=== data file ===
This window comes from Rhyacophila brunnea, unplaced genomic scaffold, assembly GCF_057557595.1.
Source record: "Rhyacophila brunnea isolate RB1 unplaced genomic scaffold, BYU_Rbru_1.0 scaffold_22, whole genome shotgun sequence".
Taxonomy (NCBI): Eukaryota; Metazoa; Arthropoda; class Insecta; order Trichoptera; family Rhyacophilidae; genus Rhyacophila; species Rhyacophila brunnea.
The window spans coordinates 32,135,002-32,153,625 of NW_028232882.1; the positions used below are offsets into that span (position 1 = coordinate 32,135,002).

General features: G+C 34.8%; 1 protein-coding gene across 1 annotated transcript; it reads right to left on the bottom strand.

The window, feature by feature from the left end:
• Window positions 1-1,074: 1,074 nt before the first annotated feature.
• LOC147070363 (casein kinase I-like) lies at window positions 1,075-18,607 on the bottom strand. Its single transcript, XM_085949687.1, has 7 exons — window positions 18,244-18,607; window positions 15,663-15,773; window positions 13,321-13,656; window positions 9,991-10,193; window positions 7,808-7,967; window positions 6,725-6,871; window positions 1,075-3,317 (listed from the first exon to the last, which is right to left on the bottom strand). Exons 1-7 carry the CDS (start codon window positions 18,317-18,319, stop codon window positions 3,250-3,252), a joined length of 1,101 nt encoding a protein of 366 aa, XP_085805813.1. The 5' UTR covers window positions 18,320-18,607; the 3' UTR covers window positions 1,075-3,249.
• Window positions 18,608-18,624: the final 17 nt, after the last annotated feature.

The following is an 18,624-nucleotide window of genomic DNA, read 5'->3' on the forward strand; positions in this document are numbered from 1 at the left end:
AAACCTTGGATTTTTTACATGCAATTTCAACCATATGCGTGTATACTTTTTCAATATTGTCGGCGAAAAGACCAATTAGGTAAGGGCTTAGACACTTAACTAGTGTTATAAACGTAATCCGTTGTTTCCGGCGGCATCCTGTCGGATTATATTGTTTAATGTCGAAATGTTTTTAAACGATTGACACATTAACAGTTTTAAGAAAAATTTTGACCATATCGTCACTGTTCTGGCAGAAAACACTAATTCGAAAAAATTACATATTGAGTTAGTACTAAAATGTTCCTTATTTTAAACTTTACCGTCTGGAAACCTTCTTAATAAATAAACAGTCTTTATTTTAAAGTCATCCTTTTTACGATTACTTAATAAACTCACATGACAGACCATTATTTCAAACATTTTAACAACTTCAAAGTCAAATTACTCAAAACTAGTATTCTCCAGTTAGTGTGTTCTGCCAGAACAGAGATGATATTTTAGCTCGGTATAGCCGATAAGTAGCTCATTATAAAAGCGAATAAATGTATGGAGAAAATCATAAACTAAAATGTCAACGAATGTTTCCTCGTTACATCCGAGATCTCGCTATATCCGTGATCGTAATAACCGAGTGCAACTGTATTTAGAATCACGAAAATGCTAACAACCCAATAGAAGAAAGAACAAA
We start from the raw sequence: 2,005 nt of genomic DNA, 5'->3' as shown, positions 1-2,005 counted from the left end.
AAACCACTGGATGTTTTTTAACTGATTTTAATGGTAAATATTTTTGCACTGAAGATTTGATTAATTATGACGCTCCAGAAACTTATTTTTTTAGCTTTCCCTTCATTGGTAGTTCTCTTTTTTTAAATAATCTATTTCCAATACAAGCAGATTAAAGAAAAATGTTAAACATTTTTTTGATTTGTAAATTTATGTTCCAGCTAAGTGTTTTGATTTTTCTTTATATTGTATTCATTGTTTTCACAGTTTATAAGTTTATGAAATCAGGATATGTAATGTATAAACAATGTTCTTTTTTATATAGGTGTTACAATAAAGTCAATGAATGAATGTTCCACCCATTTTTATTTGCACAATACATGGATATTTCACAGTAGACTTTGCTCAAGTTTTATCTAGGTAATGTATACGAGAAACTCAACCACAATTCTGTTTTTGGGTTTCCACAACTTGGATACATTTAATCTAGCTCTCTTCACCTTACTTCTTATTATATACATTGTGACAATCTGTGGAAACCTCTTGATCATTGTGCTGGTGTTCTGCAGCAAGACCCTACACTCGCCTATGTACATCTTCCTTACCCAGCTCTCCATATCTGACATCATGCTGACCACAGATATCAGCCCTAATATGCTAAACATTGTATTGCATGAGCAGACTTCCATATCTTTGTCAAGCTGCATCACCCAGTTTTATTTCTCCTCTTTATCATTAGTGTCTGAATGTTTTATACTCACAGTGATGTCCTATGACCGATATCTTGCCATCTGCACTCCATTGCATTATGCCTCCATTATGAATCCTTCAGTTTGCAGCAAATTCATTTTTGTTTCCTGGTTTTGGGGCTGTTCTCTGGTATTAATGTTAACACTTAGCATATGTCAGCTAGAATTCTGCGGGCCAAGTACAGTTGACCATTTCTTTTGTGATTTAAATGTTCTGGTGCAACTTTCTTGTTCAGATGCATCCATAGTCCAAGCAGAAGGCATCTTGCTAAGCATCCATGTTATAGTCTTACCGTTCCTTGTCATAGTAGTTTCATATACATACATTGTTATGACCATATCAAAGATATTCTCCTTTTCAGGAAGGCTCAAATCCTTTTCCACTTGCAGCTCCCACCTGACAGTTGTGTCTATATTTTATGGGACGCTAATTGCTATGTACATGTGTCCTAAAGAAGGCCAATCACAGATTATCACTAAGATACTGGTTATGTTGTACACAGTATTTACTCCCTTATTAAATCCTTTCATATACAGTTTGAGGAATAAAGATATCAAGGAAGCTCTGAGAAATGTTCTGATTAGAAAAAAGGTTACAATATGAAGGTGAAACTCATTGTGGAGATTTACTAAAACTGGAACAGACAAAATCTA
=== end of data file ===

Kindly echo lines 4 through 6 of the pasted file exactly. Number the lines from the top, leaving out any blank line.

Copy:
The window spans coordinates 32,135,002-32,153,625 of NW_028232882.1; the positions used below are offsets into that span (position 1 = coordinate 32,135,002).

General features: G+C 34.8%; 1 protein-coding gene across 1 annotated transcript; it reads right to left on the bottom strand.

The window, feature by feature from the left end: